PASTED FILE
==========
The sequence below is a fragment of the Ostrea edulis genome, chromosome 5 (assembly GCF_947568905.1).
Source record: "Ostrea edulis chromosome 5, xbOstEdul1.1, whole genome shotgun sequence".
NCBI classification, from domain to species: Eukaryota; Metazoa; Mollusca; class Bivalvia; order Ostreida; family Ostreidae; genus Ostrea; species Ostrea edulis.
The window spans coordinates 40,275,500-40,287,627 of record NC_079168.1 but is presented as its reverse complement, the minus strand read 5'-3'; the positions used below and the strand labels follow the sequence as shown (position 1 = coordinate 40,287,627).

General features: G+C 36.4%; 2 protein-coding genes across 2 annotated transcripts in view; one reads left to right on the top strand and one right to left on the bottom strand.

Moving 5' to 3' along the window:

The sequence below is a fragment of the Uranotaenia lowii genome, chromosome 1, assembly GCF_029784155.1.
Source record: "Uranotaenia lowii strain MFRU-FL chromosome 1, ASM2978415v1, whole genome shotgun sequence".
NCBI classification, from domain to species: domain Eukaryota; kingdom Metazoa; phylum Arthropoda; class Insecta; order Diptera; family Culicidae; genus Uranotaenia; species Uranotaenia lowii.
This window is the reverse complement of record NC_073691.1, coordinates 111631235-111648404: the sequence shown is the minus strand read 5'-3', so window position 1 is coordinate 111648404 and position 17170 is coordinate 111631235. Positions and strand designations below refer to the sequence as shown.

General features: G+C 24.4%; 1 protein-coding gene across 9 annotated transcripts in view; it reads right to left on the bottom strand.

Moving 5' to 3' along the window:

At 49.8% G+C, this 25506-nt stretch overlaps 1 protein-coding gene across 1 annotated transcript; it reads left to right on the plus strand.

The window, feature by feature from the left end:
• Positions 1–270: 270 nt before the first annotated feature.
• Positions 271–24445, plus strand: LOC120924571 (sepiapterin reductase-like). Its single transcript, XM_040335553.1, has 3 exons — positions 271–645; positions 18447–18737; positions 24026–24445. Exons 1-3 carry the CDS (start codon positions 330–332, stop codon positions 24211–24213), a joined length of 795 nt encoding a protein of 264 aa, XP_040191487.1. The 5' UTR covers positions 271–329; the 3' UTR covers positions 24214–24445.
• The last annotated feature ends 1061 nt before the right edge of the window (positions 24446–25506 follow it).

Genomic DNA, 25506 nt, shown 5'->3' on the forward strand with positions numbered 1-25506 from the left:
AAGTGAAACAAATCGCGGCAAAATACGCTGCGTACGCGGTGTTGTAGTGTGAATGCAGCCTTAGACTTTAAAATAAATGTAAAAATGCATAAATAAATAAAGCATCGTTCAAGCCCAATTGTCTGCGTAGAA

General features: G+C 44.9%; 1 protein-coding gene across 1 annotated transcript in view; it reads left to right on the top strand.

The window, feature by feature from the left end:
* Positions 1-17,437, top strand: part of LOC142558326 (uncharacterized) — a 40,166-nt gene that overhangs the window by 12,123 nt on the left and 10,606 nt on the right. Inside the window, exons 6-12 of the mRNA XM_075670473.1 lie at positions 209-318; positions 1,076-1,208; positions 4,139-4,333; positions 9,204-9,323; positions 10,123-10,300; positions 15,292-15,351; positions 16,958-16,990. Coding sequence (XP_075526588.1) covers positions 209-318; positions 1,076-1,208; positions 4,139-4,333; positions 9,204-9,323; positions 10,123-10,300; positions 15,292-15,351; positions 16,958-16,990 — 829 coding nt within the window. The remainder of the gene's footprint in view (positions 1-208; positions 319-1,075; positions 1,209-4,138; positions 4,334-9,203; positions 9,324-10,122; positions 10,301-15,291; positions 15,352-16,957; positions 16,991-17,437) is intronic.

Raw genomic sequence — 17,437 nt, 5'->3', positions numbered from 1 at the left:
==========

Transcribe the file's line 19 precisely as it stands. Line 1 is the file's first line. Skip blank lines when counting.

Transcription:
AAGTGAAACAAATCGCGGCAAAATACGCTGCGTACGCGGTGTTGTAGTGTGAATGCAGCCTTAGACTTTAAAATAAATGTAAAAATGCATAAATAAATAAAGCATCGTTCAAGCCCAATTGTCTGCGTAGAA